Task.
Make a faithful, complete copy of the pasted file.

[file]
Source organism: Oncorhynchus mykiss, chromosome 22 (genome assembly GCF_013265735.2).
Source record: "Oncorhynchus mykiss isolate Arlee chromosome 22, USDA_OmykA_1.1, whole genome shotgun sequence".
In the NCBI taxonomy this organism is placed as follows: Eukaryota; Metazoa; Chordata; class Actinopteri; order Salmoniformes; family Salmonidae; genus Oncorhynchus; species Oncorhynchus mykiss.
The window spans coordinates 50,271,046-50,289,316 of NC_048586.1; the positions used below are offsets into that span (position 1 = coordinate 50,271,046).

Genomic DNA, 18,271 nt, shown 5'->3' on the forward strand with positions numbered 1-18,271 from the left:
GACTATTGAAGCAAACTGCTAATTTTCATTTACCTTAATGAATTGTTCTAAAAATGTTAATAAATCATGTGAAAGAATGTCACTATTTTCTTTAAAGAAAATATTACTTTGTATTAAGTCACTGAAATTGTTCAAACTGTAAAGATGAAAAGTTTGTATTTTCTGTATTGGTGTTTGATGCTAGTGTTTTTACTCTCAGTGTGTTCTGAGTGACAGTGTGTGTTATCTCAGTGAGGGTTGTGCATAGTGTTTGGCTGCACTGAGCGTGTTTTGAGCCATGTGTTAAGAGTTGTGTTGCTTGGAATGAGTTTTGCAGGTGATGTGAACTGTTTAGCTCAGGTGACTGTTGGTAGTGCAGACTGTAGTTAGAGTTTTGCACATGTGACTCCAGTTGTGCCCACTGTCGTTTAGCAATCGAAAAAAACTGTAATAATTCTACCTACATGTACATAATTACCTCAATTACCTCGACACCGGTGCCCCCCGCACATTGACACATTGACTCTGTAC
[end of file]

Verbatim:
Source organism: Oncorhynchus mykiss, chromosome 22 (genome assembly GCF_013265735.2).
Source record: "Oncorhynchus mykiss isolate Arlee chromosome 22, USDA_OmykA_1.1, whole genome shotgun sequence".
In the NCBI taxonomy this organism is placed as follows: Eukaryota; Metazoa; Chordata; class Actinopteri; order Salmoniformes; family Salmonidae; genus Oncorhynchus; species Oncorhynchus mykiss.
The window spans coordinates 50,271,046-50,289,316 of NC_048586.1; the positions used below are offsets into that span (position 1 = coordinate 50,271,046).

Genomic DNA, 18,271 nt, shown 5'->3' on the forward strand with positions numbered 1-18,271 from the left:
GACTATTGAAGCAAACTGCTAATTTTCATTTACCTTAATGAATTGTTCTAAAAATGTTAATAAATCATGTGAAAGAATGTCACTATTTTCTTTAAAGAAAATATTACTTTGTATTAAGTCACTGAAATTGTTCAAACTGTAAAGATGAAAAGTTTGTATTTTCTGTATTGGTGTTTGATGCTAGTGTTTTTACTCTCAGTGTGTTCTGAGTGACAGTGTGTGTTATCTCAGTGAGGGTTGTGCATAGTGTTTGGCTGCACTGAGCGTGTTTTGAGCCATGTGTTAAGAGTTGTGTTGCTTGGAATGAGTTTTGCAGGTGATGTGAACTGTTTAGCTCAGGTGACTGTTGGTAGTGCAGACTGTAGTTAGAGTTTTGCACATGTGACTCCAGTTGTGCCCACTGTCGTTTAGCAATCGAAAAAAACTGTAATAATTCTACCTACATGTACATAATTACCTCAATTACCTCGACACCGGTGCCCCCCGCACATTGACACATTGACTCTGTAC